WASHINGTON (Legal Newsline) – Republican-backed legislation that would block the Obama administration's proposed Department of Labor overtime rules has little chance of success, but the option to mount a legal challenge remains, a North Carolina employment attorney says.
"Even if it passes Congress, it faces a sure veto from President Obama," said Jonathan Crotty, a partner with Parker Poe in Charlotte, N.C. and head of the firm's employment and benefits group,
"Opponents of the new rules may have a better chance through legal challenges to the regulations. Federal courts will be asked to determine whether the salary level is arbitrary and capricious, and whether DOL has the legislative authority to make these changes.
"During the rulemaking process, DOL specifically avoided making other proposed changes to the overtime exemptions in order to build the strongest defense to legal challenges to the regulations."
Introduced in early March by Sen. Tim Scott, R-S.C., and Rep. Tim Walberg, R-Mich., the Protecting Workplace Advancement and Opportunity Act is a response to the DOL's much-watched white collar overtime exemption rules. Under those rules, more white collar employees would be eligible for overtime than currently are.
Under present DOL guidelines, salaried workers who earn more than $23,660 per year don't have to be paid overtime, even if their work week exceeds 40 hours.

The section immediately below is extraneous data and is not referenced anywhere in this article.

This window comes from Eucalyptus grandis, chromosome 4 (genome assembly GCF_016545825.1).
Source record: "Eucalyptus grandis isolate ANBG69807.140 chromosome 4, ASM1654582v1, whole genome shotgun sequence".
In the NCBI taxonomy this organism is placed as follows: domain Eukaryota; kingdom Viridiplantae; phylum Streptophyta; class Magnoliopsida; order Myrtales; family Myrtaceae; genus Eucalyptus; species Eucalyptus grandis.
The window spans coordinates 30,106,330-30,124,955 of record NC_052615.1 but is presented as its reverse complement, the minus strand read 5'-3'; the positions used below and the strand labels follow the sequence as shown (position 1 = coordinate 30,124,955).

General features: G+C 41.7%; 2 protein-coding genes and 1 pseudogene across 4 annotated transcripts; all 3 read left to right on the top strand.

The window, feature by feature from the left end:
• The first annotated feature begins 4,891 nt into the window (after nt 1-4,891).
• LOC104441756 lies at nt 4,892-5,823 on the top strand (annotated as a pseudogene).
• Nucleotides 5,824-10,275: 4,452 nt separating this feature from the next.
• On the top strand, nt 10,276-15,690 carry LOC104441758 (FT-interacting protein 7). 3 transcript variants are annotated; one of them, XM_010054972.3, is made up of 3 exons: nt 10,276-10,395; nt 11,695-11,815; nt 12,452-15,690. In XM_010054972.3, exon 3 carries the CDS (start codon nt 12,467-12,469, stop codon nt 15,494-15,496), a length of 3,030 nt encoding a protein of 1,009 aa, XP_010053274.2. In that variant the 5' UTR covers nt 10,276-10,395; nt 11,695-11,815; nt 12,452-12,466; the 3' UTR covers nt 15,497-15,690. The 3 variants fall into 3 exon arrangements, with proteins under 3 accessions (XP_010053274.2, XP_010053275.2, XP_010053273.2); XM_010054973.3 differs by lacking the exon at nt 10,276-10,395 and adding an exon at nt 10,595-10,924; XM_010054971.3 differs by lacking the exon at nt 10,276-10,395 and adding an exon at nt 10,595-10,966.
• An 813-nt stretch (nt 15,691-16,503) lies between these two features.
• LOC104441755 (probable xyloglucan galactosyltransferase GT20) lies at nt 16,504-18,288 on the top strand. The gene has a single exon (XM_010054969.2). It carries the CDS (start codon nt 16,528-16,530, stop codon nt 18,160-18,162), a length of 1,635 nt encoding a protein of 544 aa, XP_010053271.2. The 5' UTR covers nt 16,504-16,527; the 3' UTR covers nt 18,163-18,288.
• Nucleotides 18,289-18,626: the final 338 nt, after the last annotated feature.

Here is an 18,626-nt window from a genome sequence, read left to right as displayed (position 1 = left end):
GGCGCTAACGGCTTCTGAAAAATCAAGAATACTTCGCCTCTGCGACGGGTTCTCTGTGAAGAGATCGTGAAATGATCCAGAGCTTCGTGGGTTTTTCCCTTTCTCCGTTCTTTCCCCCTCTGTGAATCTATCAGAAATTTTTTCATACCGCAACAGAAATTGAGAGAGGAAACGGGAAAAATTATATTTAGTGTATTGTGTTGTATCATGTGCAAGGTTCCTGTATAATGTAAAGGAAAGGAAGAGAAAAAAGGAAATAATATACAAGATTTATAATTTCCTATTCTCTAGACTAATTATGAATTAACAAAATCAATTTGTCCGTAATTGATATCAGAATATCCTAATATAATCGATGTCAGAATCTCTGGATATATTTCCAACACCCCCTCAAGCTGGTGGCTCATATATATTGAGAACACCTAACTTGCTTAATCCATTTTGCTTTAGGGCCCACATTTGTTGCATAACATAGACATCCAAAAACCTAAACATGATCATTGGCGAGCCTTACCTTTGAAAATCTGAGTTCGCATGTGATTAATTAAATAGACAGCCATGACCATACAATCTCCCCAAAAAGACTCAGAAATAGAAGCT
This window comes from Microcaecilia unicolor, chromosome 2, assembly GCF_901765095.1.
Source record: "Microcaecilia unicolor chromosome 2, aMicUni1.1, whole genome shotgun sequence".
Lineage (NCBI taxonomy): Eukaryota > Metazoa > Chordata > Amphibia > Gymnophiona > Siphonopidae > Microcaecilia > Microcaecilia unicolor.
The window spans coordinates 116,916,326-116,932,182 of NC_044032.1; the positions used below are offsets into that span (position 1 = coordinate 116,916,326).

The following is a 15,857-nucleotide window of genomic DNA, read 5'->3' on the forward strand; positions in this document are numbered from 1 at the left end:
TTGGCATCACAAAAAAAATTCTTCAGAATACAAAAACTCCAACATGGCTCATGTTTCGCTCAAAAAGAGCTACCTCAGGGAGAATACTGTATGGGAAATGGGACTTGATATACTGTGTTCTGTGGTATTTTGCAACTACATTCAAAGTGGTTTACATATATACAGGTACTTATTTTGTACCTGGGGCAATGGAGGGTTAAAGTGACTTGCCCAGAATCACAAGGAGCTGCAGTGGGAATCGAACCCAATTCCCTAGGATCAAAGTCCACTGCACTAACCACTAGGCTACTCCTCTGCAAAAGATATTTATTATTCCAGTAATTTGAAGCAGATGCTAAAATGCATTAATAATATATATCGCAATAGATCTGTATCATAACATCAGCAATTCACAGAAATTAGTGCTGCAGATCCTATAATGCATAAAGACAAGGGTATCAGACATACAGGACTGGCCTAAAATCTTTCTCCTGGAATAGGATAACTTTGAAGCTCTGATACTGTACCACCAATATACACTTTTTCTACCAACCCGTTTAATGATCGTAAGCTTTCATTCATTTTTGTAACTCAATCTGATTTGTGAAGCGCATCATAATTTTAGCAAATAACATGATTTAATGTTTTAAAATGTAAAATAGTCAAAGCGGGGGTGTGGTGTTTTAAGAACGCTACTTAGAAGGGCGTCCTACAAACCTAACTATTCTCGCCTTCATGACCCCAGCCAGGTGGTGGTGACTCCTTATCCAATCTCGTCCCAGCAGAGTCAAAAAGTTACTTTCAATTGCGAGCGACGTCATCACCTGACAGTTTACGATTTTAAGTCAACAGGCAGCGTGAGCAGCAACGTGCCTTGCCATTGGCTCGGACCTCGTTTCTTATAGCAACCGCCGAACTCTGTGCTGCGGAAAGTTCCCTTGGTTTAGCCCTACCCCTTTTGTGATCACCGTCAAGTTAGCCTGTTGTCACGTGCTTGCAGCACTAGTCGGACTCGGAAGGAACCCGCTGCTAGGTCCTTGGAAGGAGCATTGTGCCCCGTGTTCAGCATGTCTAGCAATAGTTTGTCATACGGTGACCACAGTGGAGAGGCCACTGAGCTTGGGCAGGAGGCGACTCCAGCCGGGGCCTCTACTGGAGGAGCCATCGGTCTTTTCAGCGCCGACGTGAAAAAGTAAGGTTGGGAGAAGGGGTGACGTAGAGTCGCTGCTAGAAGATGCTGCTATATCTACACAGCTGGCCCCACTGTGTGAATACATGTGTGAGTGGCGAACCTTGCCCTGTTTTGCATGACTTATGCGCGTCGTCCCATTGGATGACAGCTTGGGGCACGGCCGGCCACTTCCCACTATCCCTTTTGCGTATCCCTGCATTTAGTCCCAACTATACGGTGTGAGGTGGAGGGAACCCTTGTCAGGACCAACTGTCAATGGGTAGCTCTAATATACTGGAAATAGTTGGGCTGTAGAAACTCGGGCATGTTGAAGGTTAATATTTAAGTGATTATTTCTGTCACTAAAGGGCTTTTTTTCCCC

While the proposed rules have not been finalized, DOL officials and the White House have said the new overtime threshold could be $50,440 per year.
"The new rule will more than double the minimum salary required to claim the most common exemptions to the overtime requirements of the Fair Labor Standards Act," Crotty said.
"This means that companies paying these employees less than about $51,000 per year would have to either raise their salaries, or start paying overtime when those employees work over 40 hours a week.
"In addition, the minimum salary would be linked to inflation, meaning that it could increase each year without the need for additional DOL rules."
The effect of the new rules would be felt where it may be too much to bear, Crotty said.
"From my perspective, many of my clients most impacted by the change are nonprofits," he said. "Often, they do not have the means to pay salaries at this level, and will be required to reclassify many of their employees as non-exempt."
DOL officials and Democrats have said these new rules would raise millions of low-wage workers out of poverty. Opponents of the new rules and Republicans have said that workers whom the rules are supposed to help would see their work hours reduced and limit their opportunity for advancement.
The Protecting Workplace Advancement and Opportunity Act would restrict the DOL's power to issue overtime rules, but would not ban it outright.
The proposed act was introduced into the Senate as soon as the DOL's exemption rule came under review by the White House Office of Management and Budget. The proposed act was referred on March 17 to the Committee on Health, Education, Labor, and Pensions, where it remains. The DOL has since issued a fact sheet defining and delimiting the exemptions for White Collar employees, but there has been little visible activity since.